Update - Aug. 9, 2023 - 4:54 p.m. ET - An earlier version of this article stated that the chip's reported specs included a 3.6GHz base frequency; this has been updated to reflect the alleged specs actually mentioned a 3.9GHz base frequency.
Just when we thought dual-cores were dead, Intel is rumored to be bringing back the "obsolete" core configuration for another generation. A Tweet by leaker chi11eddog alleges Intel is developing a new 14th Gen entry-level dual-core chip that will feature one of Intel's three hybrid CPU architectures found in its Best CPUs, Alder Lake, Raptor Lake, or Raptor Lake Refresh.
According to chi11eddog, this new chip will be the spiritual successor of the Pentium Gold G7400. Thanks to Intel's removal of the Celeron and Pentium sub-brands altogether, the new chip will be dubbed the "Intel 300," similar to other entry-level chips (like the "Intel Processor N200").
The chip's reported specifications include a 3.9GHz base frequency (no turbo clock), a 6MB L3 cache capacity, and a core configuration consisting of two P-cores with four threads. Power consumption is rated at 46W. The Twitter leaker did not reveal any specifications for the iGPU, but for obvious reasons, we expect this CPU to sport one of Intel's lower-end configurations — like its UHD 730 Graphics unit.
14th Gen "Intel 300" processor will be out in Q3 2023. Specs: 2 cores (2P+0E)/4 threads, 6MB L3 cache, P-core base frequency 3.9GHz, 46W. 🧐🧐🧐"Intel 300", the new naming convention, is the successor to Pentium Gold G7400.August 8, 2023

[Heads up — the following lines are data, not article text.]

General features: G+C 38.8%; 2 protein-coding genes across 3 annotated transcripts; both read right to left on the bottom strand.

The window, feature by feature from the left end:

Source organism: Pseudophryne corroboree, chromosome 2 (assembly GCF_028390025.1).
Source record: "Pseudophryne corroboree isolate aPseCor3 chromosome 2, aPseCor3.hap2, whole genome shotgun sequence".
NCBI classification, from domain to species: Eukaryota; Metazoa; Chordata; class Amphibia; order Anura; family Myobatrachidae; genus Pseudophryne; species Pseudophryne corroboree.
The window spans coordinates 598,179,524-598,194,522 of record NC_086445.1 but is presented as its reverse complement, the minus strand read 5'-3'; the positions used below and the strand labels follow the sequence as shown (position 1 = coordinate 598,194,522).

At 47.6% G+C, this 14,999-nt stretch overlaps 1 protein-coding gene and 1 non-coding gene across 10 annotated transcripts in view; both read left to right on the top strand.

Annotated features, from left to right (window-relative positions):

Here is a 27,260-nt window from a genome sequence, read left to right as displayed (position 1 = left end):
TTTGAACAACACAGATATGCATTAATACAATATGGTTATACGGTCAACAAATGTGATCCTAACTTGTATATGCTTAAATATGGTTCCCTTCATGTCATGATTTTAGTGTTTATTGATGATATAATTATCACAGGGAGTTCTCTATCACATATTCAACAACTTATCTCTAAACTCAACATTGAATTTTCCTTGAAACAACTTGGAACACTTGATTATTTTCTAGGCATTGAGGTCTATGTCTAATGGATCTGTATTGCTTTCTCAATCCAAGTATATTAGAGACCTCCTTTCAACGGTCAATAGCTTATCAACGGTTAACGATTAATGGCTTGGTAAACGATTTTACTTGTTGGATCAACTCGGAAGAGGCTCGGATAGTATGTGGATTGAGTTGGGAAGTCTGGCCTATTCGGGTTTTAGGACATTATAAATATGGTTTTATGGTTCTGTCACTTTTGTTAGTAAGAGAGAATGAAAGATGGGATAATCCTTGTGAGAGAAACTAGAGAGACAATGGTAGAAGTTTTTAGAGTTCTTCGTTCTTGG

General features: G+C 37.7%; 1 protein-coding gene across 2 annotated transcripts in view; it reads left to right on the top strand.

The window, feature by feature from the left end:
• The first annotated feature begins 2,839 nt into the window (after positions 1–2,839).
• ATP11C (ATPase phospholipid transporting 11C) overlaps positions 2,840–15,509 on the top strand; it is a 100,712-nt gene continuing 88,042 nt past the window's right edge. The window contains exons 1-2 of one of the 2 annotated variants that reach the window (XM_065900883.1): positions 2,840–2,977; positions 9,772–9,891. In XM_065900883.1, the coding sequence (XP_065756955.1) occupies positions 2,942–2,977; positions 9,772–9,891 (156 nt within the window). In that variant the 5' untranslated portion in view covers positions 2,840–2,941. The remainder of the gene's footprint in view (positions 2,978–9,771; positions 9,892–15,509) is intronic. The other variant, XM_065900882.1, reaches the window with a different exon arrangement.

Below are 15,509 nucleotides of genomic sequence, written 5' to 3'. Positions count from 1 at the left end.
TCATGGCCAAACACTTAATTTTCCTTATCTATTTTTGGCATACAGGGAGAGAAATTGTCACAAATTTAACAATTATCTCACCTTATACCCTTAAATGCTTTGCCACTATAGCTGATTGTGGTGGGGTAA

Compared to Intel's other entry-level CPUs like the Core i3 series, this "Intel 300" will be the cheapest and least powerful entry in Intel's desktop lineup. The chip features two fewer cores than the Core i3-13100 (Intel's lowest-end i3 right now), and a much slower clock speed thanks to the lack of Turbo Boost technology. As previously stated the Intel 300 will also effectively be the replacement of Intel's previous-generation desktop Celeron and Pentium processors which also sported dual-core configurations.
Because of its dual-core design, we don't expect this chip to be great for anything beyond casual web browsing, office work, and video streaming. Even with the addition of Hyper-Threading, the physical limits of dual-core designs make them sub-optimal for gaming tasks, especially in modern game engines which can take advantage of 6 six CPU cores.
Chi11eddog believes the CPU will be arriving as soon as this quarter, so we shouldn't have to wait long for this new entry-level chip to arrive on store shelves — assuming it exists. With its 14th Gen moniker, the new dual-core will allegedly arrive in conjunction with Intel's 14th Gen Raptor Lake Refresh lineup which is also expected to launch very soon.
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Twitter post you cited literally says "base frequency 3.9GHz", not 3.6 GHz.Reply
Aaron Klutz does it again ... :rolleyes:
The Twitter leaker did not reveal any specifications for the iGPU, but for obvious reasons, we expect this CPU to sport one of Intel's lower-end configurations — like its UHD 730 Graphics unit.It will probably include UHD Graphics 710 (16 EUs), like the Pentium Gold G7400 does.